0 File(s)              0 bytes
7 Dir(s)  36,942,458,880 bytes free
Note how the new junction link points to the system drive.

Additional Thoughts:

This solution is implemented on a per-user basis.  It does not universally "fix" Chrome extensions for all RDP users.  Nonetheless, it may be a good fit because it narrows the scope of untrusted applications.

Alternatively, use Group Policy to change user environmental variables:

Group Policy
→ Computer Configuration
      → Administrative Templates
         → System
            → Group Policy
               → Configure user Group Policy loopback processing mode:
                       Enabled:  On
                       Mode:  Merge

   → User Configuration
      → Windows Settings
         → Preferences
            → Environment (right-click) → New
               → New Environment Properties:
                      Action:  Update
                      User Variable=Check
                      Name=Temp
                      Value=c:\Temp\RDP\%USERNAME%
              → Environment (right-click) → New
                      Action:  Update
                      User Variable=Check
                      Name=TMP
                      Value=c:\Temp\RDP\%USERNAME%

This change has a wider-scoping impact.  It affects all related AppData programs -not just Chrome.  It impacts all RDP users (without GP filtering).  Avoid the system drive if possible -use a secondary disk instead.  In addition, loopback processing applies user configurations to computer objects (i.e., RDP servers).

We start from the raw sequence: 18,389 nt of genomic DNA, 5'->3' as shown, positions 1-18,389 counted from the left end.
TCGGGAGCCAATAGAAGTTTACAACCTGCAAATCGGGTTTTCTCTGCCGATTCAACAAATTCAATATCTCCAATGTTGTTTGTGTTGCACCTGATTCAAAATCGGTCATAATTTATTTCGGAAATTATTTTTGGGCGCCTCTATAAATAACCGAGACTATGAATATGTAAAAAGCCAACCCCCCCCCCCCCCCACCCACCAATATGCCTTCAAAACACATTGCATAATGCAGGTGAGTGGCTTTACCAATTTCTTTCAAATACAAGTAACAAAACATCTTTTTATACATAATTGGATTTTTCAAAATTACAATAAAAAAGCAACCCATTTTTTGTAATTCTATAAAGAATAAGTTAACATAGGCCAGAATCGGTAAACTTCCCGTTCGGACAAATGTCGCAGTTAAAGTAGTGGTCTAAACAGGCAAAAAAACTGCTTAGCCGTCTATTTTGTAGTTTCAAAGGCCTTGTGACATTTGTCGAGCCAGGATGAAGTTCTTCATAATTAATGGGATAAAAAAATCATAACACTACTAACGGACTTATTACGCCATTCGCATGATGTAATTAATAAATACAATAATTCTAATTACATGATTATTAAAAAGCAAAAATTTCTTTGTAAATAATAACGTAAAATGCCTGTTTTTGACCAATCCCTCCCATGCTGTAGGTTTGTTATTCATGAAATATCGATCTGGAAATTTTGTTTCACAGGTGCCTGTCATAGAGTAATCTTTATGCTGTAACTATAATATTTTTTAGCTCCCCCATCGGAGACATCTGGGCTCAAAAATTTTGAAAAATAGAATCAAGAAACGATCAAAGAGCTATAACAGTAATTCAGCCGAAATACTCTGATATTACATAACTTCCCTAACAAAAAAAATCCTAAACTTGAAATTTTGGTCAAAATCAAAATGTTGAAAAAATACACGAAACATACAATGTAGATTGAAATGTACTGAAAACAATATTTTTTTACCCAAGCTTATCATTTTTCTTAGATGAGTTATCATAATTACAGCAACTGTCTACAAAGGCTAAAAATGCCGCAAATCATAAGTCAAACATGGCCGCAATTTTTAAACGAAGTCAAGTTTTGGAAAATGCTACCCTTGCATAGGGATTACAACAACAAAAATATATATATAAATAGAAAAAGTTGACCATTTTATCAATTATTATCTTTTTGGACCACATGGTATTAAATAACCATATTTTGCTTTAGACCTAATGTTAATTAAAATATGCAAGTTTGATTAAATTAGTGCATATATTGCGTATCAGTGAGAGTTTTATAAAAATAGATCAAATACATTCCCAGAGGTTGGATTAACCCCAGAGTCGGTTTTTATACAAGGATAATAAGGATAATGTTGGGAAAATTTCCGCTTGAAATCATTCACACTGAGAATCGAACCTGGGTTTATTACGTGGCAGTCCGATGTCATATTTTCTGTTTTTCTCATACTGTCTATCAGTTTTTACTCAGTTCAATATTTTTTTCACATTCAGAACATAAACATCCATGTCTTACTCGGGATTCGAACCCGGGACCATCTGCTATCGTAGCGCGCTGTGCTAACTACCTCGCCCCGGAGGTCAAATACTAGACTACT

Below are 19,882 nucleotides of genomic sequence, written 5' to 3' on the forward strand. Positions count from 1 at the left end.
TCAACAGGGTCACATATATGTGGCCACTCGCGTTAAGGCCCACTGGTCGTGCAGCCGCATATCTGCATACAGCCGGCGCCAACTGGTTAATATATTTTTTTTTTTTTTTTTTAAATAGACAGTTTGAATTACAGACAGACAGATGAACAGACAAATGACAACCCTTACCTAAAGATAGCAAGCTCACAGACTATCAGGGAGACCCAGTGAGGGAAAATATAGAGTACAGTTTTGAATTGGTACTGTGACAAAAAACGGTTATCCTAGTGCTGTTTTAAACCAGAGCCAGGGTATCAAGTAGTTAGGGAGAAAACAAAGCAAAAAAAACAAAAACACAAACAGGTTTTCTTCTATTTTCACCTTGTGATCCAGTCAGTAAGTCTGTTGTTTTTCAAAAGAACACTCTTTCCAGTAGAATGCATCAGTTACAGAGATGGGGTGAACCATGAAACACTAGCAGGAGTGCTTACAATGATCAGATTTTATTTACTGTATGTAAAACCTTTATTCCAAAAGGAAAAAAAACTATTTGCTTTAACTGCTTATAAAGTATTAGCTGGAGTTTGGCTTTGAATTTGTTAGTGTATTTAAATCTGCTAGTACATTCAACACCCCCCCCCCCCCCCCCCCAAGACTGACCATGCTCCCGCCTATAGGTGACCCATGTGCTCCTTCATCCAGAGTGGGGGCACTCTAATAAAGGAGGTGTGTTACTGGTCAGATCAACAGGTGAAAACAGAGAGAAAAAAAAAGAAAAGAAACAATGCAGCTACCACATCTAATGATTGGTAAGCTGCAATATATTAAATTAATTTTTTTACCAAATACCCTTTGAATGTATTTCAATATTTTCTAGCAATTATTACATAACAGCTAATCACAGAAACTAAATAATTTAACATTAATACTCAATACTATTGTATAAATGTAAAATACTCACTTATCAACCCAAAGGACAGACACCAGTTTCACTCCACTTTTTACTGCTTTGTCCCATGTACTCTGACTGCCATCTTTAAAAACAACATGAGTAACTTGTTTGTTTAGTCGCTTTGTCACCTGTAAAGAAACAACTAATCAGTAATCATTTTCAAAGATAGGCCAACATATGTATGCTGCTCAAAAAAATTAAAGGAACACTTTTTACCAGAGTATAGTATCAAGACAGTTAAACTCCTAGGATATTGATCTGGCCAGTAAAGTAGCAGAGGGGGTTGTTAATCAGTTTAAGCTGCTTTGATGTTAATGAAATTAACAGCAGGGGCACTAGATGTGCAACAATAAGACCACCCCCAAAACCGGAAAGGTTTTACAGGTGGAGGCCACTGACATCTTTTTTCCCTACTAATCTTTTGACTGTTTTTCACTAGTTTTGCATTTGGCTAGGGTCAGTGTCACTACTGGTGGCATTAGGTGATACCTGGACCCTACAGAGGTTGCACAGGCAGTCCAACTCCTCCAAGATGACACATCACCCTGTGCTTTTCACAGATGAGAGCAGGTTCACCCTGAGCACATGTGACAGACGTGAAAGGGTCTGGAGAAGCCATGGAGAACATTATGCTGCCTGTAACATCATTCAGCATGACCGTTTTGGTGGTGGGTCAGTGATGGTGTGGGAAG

That's It!

References:
https://blogs.technet.microsoft.com/grouppolicy/2009/05/13/environment-variables-in-gp-preferences/
https://devtidbits.com/2009/09/07/windows-file-junctions-symbolic-links-and-hard-links/
https://blogs.msdn.microsoft.com/jeremykuhne/2016/04/21/path-format-overview/
https://blog.brankovucinec.com/2017/01/09/users-cant-install-google-chrome-extensions-on-rds-farm/

Fix Broken Checkpoints

Summary:

How to delete Hyper-V checkpoints that cannot be deleted.

Problem: 

Checkpoint cannot be removed from the Hyper-V Manager.

Symptoms:

  • Hyper-V Manager shows a checkpoint.  No option to remove checkpoint.
  • VM disk directory has VHDX and AVHD files:



Solution:

1. Use PowerShell to view existing snapshot:
PS C:\Users Get-VMSnapshot -VMName tfs.stevenjordan.net

VMName  Name    SnapshotType CreationTime           
------  ----    ------------ ------------          
tfs     tfs     (2/13/2018 - 2:52:36 PM) Standard
2. Remove VM-Snapshot.
PS C:\User Get-VMSnapshot -VMName tfs | Remove-VMSnapshot 3. Confirm Snapshot has been removed.

PS C:\Users Get-VMSnapshot -VMName tfs
PS C:\Users
That's It!

How to Setup BranchCache


Guide:  

Quick and Easy BranchCache Setup.

Overview:  

 This article provides instructions on how to implement BranchCache.

Topology:  

  • Three office locations:  
    • Primary office in Atlanta (ATL).   
    • Branch offices in Chicago (CHI) and Washington D.C (DCA).
  • CHI and ATL host local file servers (i.e., hosted cache mode).
  • DCA is the only office without a dedicated file server (i.e., distributed cache mode).
  • All clients use Windows Enterprise.
      


Implement BranchCache:

  • Install the BranchCache Role and Feature.
  • BranchCace SSL Certificates.  
  • BranchCache Group policy.

Step 1.  Add Roles and Features.

Run the Add Roles and Features Wizard on each file server.  Install the (a) BranchCache for Network Files Role; and (b)the BranchCache Feature.
PowerShell:
Install-WindowsFeature BranchCache -IncludeManagementTools Enable-BCHostedServer -RegisterSCP

Step 2.  Adjust Caching.

BranchCache stores files in two directories:  (a) HashCache and (b) DataCache.
File servers store file hashes in the HashCache directory.  Remote Hosted Cache servers, as well as Distributed Cache clients, use files hashes for content tracking and updates.

The DataCache directory stores content derived from the hash.  This directory contains cached remote content (i.e., files) that are served to local clients.  Both directories are stored on the system drive -not good!